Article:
Real Leather vs. Vegan Leather

Abby, the founder, working with our leather source in Nairobi to choose leather.

Abby, the founder, working with our leather source in Nairobi to choose leather.

Which is More Ethical?

There is a conversation going on in the ethical/sustainable fashion world right now about whether it is more ethical and more sustainable to use real leather or vegan leather for fashion products, like bags. Since we call ourselves an ethical fashion brand, this is a conversation we care very much about and one that we continue to learn about. We want our customers to be well-informed and up-to-date with our understanding of this conversation and why we feel good offering real leather products.

Real Leather

Many people believe using animal based products are not a sustainable or good for the environment. In many ways, these people would not be entirely wrong. Since veganism has been on the rise over the past couple of decades, the world’s meat consumption has decreased, and therefore more fashion companies are actually using leather from animals solely raised for fashion. If this doesn’t sit well with you, you’re not alone. It doesn’t sit well with us either. We don’t want animals to be raised and slaughtered so we can have a new pair of boots or wallet or whatever. However, in many developing countries where unemployment is high, like Kenya, where we get our leather from, agriculture is the primary source of income for people. Cows are raised for meat, not fashion. By purchasing the leather to make bags, we are merely using something that would otherwise be discarded….and supporting small businesses that are providing fair employment opportunities.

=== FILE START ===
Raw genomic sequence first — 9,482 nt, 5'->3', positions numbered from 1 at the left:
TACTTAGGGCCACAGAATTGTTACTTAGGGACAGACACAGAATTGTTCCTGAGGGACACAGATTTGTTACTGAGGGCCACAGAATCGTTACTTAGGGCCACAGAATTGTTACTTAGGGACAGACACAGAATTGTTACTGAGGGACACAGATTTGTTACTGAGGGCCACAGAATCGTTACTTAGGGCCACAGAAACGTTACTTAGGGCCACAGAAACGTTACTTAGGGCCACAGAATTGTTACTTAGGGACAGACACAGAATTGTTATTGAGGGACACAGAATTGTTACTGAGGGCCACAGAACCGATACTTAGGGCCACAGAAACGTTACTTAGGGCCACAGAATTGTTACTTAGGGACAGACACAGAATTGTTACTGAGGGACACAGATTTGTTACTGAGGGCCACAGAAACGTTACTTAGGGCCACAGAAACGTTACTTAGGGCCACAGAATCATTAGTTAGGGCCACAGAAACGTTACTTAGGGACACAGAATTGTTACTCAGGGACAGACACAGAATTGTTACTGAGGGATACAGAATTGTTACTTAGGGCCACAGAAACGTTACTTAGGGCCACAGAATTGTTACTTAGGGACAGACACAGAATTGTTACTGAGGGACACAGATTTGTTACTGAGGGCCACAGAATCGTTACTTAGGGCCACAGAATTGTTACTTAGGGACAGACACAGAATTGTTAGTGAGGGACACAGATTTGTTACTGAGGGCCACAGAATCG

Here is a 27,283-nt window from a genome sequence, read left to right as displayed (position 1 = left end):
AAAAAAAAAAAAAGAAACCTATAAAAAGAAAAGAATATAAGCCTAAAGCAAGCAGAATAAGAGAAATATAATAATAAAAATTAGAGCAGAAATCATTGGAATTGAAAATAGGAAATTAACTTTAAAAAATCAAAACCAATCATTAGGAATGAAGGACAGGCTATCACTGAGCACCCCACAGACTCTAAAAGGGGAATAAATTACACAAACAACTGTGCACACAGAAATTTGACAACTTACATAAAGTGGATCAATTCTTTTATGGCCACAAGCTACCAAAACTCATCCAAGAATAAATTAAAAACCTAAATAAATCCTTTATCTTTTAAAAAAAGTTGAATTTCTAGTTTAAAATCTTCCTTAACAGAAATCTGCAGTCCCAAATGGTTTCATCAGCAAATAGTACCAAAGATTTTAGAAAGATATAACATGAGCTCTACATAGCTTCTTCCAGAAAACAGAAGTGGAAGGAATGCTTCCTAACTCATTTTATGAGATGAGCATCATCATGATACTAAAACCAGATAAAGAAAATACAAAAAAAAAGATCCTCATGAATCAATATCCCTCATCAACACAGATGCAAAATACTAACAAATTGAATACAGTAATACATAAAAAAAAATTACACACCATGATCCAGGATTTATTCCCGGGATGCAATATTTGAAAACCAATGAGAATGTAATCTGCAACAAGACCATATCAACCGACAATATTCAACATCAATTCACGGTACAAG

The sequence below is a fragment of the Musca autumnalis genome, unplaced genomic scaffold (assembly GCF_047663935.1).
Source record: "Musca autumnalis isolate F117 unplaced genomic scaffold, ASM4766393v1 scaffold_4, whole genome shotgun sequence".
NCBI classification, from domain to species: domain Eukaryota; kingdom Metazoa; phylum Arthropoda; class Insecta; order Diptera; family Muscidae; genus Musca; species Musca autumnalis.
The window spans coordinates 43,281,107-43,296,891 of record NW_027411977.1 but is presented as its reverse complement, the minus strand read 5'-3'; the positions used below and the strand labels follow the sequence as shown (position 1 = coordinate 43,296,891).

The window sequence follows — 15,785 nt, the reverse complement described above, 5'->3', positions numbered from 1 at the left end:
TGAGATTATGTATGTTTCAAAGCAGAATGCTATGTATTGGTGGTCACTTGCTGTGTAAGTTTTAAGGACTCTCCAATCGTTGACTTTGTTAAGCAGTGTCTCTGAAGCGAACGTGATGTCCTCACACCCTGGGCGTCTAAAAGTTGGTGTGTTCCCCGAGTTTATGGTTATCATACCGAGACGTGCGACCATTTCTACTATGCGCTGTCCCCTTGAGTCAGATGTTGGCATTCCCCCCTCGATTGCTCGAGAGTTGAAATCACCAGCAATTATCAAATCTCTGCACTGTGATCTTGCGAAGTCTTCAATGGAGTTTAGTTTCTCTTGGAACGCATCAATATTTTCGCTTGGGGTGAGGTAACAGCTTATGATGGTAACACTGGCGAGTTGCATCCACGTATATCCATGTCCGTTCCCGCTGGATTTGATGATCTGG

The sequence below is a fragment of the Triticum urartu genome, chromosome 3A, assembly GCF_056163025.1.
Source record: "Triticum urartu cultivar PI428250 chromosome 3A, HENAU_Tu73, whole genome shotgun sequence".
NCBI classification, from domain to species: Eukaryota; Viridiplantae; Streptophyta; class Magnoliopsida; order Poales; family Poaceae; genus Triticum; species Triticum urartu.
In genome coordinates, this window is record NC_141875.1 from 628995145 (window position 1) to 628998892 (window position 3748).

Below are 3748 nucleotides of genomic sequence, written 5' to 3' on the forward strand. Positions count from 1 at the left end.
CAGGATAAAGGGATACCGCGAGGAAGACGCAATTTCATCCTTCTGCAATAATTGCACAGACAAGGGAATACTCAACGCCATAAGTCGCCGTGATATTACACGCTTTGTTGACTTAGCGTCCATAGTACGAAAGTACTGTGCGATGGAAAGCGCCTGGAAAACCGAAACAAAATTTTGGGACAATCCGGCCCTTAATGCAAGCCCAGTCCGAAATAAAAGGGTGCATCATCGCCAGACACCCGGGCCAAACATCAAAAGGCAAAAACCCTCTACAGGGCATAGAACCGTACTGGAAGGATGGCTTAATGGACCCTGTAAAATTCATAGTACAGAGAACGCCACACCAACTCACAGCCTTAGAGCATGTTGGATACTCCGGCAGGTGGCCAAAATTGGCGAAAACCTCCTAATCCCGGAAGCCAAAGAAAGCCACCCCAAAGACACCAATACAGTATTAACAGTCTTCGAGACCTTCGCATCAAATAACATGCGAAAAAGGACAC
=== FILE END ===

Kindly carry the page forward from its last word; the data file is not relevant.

It is also argued that the process of tanning the leather is harmful to the environment. There are two ways to tan leather, chrome and vegetable (the leather we source is all vegetable tanned), and although both have environmental concerns, one is far worse than the other. 80% of leather is tanned through the chrome process, which involves the use of toxic chemicals. Vegetable tanning, on the other hand, does not emit toxic chemicals, making it safer to use as consumers. However, the downside of vegetable tanning is that it requires the use of wood, which means chopping down trees and using a lot of water.

Every tannery does things a little differently, which is why we feel so strongly about knowing what goes on with our products from start to finish. Some bags being sold as leather bags may have a plastic coating over them, which drives the price down. There is a big difference between buying a “leather bag” at a cheap department store and buying a leather bag from us.

Vegan Leather

The thing is though…the majority of vegan leather uses and emits toxic chemicals (polyurethane) that it emits in the production process. Furthermore, these products are not recyclable and not biodegradable like real leather.

So if you are anti-animal product, then real leather is not for you. But if you are more concerned with sustainability, then the moral of the story is, you need to know who you are buying from and do the groundwork of knowing their materials.

One vegan-leather source that is eco-friendly is called PinaTex. It is a natural leather source made from fibers extracted from pineapple leaves. More and more eco-friendly alternatives are being invented all the time.

Where We Stand

As much as possible, our desire is to impact the communities where we work in East Africa. As agriculture and livestock remains the top industry, we want to both support the Maasai community as well as reduce waste from the meat industry. Who knows? Maybe one day we will offer an eco-friendly vegan option, but at the moment, most are too toxic to consider. We’d love to hear your thoughts on this issue, as we are learning all the time how to best be responsible consumers and producers!

Leather tanning process